One facet of a professional editor’s work is to help an author choose the correct word to convey the author’s meaning. I do not mean choosing between homonyms (e.g., seams vs. seems), but rather helping the author communicate with increased precision.
This is less problematic in fiction than in nonfiction, although it does have ramifications in fiction, too. I doubt that it matters much whether a character in a novel believes, thinks, or feels something; that is, use of any of the words is sufficient to convey the meaning intended. But in nonfiction, shades do matter and precision is more important.
Consider feel. Authors often use feel as if it were synonymous with think or believe. It is not unusual to see a construction such as: “The authors feel that a difference of 0.2 standard deviations is insignificant.” But the authors do not really feel this, they believe or think it. Yet many people accept feel as proper usage in this construction. Does it matter? Yes!
Feel is a less intense expression of think and believe, a weak substitute for the correct expression. Consequently, using feel as a substitute for think or believe is to weaken the argument. Feel‘s semantic lineages are touch and sensation; its Old English root is felan. In contrast, believe‘s root is the late Old English belyfan and think‘s root is the Old English thencan. Three different roots to express three different meanings.
Choosing the right word ensures the correct tone and emphasis; it adds credibility because the choice strengthens the argument being made. Conversely, choosing the wrong word or a lesser word to convey an idea weakens the argument. Consider the effect of using feel, believe, and think in propounding a theorem.
The reader who encounters “I feel this theorem is correct” cannot precisely determine how correct the theorem is in the author’s view. Feel is so weak that it is a straddling word — that is, a word that straddles the gap between is and is not, may and may not, fact and fiction, and the like — but without clarity as to whether it leans more to the is and less to the is not or vice versa. Feel is equidistant, giving the author the most wiggle room.
Believe is less weak in the construction “I believe this theorem is correct.” Yet, it too is a straddling word that provides wiggle room. What the author is really saying is that the theorem may or may not be correct but on the continuum between may and may not, the author is more on the may than the may not side.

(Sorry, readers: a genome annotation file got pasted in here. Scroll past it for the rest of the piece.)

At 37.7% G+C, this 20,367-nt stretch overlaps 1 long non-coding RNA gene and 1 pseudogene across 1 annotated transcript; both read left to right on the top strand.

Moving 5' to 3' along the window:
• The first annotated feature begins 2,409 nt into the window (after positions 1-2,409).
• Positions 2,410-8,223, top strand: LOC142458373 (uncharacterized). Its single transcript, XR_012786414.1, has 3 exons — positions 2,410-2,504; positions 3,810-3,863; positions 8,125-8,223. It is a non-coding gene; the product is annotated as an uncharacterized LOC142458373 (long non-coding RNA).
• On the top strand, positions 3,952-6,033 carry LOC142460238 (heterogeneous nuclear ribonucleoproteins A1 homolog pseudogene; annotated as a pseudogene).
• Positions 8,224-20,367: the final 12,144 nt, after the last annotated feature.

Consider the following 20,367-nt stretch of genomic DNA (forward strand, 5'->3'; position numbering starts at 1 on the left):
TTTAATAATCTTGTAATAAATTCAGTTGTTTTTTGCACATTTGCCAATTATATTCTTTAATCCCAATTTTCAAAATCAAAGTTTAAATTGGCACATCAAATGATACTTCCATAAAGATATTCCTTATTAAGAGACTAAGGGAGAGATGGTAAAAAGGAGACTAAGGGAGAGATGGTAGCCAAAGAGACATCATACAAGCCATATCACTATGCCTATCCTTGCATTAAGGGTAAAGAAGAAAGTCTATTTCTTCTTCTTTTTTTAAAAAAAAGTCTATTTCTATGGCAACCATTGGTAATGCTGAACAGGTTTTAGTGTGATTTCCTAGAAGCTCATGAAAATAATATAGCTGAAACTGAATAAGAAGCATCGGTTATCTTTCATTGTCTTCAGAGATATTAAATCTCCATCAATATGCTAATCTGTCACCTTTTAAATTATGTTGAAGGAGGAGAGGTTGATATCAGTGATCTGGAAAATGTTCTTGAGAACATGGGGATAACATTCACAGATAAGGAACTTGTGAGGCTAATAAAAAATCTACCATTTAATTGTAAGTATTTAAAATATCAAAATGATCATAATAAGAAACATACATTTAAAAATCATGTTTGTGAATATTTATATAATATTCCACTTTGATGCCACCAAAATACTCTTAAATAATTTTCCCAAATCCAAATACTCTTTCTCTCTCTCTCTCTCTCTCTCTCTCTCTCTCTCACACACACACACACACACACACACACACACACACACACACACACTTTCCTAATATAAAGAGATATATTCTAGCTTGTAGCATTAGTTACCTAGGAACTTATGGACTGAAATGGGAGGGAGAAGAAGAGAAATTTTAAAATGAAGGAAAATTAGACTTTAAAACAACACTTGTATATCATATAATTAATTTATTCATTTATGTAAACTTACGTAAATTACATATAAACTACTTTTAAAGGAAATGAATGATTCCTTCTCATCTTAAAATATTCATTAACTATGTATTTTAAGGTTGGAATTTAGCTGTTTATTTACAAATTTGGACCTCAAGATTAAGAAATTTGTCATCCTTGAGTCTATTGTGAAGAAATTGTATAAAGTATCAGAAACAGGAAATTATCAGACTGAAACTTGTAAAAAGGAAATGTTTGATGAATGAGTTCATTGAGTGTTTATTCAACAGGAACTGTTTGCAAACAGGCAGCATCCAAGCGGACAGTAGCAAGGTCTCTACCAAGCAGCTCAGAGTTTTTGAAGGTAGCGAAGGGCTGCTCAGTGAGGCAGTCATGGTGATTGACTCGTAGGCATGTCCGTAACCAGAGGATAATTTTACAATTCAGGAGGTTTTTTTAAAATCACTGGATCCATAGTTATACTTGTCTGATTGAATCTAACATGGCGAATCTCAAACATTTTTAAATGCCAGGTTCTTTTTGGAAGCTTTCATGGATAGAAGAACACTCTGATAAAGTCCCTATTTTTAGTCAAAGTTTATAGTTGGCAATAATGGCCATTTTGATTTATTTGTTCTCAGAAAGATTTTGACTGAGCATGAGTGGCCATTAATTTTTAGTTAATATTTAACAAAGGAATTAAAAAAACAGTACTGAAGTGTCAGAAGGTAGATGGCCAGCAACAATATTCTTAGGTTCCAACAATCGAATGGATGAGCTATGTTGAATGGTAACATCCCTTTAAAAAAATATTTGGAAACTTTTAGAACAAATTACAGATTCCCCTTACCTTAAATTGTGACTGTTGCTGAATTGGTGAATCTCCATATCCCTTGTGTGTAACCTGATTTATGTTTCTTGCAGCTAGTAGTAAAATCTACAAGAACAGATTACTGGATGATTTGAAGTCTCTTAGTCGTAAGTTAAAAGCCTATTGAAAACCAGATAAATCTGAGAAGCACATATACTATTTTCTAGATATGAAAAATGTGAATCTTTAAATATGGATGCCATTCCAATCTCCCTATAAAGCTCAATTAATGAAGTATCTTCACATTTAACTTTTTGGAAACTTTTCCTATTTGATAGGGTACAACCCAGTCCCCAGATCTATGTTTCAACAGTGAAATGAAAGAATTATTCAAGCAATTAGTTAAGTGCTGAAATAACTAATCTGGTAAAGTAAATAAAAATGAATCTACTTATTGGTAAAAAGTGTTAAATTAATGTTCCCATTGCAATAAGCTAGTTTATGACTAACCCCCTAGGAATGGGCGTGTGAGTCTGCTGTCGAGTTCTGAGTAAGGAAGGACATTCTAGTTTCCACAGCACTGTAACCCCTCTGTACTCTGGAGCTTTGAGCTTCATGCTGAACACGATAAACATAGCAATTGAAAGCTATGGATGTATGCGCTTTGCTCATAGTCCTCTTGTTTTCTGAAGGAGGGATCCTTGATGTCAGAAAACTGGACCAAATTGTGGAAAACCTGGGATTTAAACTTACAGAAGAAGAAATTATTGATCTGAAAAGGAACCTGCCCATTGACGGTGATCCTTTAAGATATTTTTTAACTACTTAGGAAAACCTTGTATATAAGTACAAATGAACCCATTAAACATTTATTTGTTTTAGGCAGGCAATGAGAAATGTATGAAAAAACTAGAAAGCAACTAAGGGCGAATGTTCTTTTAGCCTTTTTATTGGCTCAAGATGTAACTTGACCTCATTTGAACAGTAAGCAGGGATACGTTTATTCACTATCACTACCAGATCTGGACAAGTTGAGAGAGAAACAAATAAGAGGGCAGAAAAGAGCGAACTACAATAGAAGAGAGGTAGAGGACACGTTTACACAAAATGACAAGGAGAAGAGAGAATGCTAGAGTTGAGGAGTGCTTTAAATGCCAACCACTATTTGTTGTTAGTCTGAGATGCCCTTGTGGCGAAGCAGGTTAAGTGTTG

To say, however, “I think the theorem is correct” is to firmly come down on the is, may, fact side of the continuum. The author is telling the reader that the author has a high degree of certainty of the correctness of the position — not an absolute certainty, but a high degree.
Is this distinction important? Yes, albeit less important in fiction and greatly more important in nonfiction writing. Think of a medical diagnosis: Would you prefer to have a less certain or more certain diagnosis? Would you prefer the doctor to be less certain or more certain about the efficacy of a treatment protocol?
Similarly, there is increasing misuse of that and which. That is used in a restrictive clause, whereas which reflects a nonrestrictive clause. And each reflects a different meaning and requires a different punctuation. The nonrestrictive clause is separated from the rest of the sentence by a preceding comma. The which clause, as a nonrestrictive clause, provides supplemental information, information that the sentence could omit without harm based on the context presented by the material that precedes and follows the sentence.
Bryan Garner, in his Garner’s Modern American Usage (3rd ed., 2009, p. 806) provides the following example sentences:
- “All the cars that were purchased before 2008 need to have their airbags replaced.”
- “All the cars, which were purchased before 2008, need to have their airbags replaced.”
A careful read of the sentences indicates the distinction. Yet, making the choice between that and which, like making the choice between feel, believe, and think, can be the difference in communication or miscommunication.
Between used with numbers is another good example of the effect of word choice. When we write between 5 and 10, do we mean 6, 7, 8, and 9 or 5, 6, 7, 8, 9, and 10? Correctly it is the former, but many authors intend the latter. If the latter is meant, it is more precise to write from 5 to 10 as that includes the beginning and ending numbers. Is the distinction important? Think about a book describing space travel and the number of years it would take to get from point A to point B. If I write between 5 and 10, the reader can deduce that it will take 6, 7, 8, or 9 years, whereas if I write from 5 to 10, the reader can deduce it will take as few as 5 years or as many as 10 years or some number of years between 5 and 10. The latter conveys the broader range, the former conveys the narrower range.
A professional editor helps the author make these correct word choices. Where the correct choice matters, it can be the difference between clear communication and miscommunication.